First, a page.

If you boot up, even in safe mode the thing might stick around. Definitely burn a Knoppix CD and use that to delete the files. You'll definitely want to back up all your files though.

Some advice for the future, though: 1) Keep all your files and programs on separate partitions, so you wont loose anything if your system drive dies or gets wiped. You'll just need to reinstall windows and go. and 2) Always make backups! XP doesn't have the good backup system that exists in Vista and Windows 7.
posted by delmoi at 7:37 PM on April 8, 2011


I personally like Malwarebytes as it runs quite well in safe mode.

Find an uninfected computer, download the application and copy it to a flash drive or burn it to a CD.

On the infected machine, boot into safe mode by hitting F8 right before the windows loading screen. You should see a menu that allows you to select safe mode.

Once in safe mode, run the Malwarebytes application and do a full scan. If it finds anything, it will give you the option to clean it.

If this works and you're able to use your antivirus software again (once you've gone back in your standard Windows session) make sure you update it fully prior to running another full scan.

Good luck.
posted by purephase at 7:55 PM on April 8, 2011 [6 favorites]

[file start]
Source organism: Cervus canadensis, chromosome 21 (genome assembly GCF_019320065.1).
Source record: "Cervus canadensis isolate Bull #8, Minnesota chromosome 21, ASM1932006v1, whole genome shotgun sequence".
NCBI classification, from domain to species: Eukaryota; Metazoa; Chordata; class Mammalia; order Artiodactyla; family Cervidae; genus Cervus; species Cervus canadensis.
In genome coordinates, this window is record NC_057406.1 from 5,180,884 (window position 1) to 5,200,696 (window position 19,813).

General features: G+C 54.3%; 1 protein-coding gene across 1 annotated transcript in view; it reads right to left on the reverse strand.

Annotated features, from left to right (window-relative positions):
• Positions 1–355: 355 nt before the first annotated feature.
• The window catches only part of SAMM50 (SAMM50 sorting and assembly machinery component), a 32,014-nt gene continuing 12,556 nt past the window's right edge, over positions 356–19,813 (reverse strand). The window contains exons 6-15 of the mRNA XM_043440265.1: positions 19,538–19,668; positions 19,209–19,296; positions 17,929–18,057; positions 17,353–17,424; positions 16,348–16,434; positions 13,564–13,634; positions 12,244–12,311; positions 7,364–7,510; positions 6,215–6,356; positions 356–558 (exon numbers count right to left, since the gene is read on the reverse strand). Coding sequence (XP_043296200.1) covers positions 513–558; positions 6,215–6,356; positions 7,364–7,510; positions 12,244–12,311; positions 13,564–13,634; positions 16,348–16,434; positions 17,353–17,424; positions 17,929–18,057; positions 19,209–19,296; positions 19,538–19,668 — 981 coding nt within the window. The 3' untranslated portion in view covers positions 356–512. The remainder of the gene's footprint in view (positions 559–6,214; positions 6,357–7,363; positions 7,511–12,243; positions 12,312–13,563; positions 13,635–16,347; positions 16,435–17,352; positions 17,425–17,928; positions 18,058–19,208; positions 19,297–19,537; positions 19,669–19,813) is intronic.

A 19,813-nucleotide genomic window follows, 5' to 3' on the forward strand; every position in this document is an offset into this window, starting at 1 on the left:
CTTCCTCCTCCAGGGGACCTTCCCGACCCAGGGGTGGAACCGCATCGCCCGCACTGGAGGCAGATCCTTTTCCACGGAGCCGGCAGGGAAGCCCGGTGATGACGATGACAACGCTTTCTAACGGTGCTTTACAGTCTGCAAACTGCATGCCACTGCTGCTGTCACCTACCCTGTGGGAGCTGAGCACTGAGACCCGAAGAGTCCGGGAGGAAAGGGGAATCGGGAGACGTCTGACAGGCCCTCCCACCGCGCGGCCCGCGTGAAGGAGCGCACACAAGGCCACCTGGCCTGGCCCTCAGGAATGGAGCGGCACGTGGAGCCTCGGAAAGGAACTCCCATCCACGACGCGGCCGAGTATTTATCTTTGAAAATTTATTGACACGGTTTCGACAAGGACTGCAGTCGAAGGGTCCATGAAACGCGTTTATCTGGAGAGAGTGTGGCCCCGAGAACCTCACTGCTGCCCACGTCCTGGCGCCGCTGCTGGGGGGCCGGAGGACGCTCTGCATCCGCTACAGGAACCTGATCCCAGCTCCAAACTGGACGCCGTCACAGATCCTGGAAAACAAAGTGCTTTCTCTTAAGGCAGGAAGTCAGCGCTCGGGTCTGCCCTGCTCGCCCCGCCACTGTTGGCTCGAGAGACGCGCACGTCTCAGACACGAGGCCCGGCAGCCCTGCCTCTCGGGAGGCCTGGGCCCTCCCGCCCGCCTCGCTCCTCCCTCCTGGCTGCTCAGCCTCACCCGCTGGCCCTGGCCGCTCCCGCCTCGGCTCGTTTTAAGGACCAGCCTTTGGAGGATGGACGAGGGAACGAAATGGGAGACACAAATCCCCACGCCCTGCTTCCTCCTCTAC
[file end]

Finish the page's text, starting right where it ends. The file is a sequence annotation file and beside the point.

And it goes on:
I recently fixed this exact virus, following purephase's exact instructions, FWIW.
posted by SuperSquirrel at 8:23 PM on April 8, 2011


Hah! I have discovered that my computer was infected Tuesday, April 5 at 10:59 p.m. I deleted some .exe files created then, and when I rebooted, my SuperAntiSpyware program had actually started to work and zeroed in on another little bugger, ngh.exe. However, neither of my anti-virus programs or I can delete or quarantine this file - I get an "access denied" message. How can I get rid of this file?
posted by orange swan at 8:24 PM on April 8, 2011


Boot into Safe Mode?
posted by SuperSquirrel at 8:31 PM on April 8, 2011


My profile. Get there.
posted by deezil at 8:51 PM on April 8, 2011 [2 favorites]


I get an "access denied" message. How can I get rid of this file?

Again, knoppix! Even if you're in safe mode viruses can still get themselves loaded at boot. I don't even want to talk about how I learned this, but it's definitely true.

Get on another machine and burn a knoppix CD or DVD. Your system will boot off the CD and you'll be in Linux. It has a GUI and a graphical file manager.

Other then that, if you have windows install CDs you can boot off of them and go into a recovery console. You can also install the recovery consoleWrite down the path of the file. So let's assume the full path is C:\windows\system32\ngh.exe

then in the recovery console you would type "del C:\windows\system32\ngh.exe"

But, a lot of PCs are sold with windows pre-installed, and knoppix will let you use a GUI to delete the files.

IIRC, you might need to mount the drives as read/write in knoppix in order to delete files. I think you can right-click the drives to do that. (it's been a while since I've used it)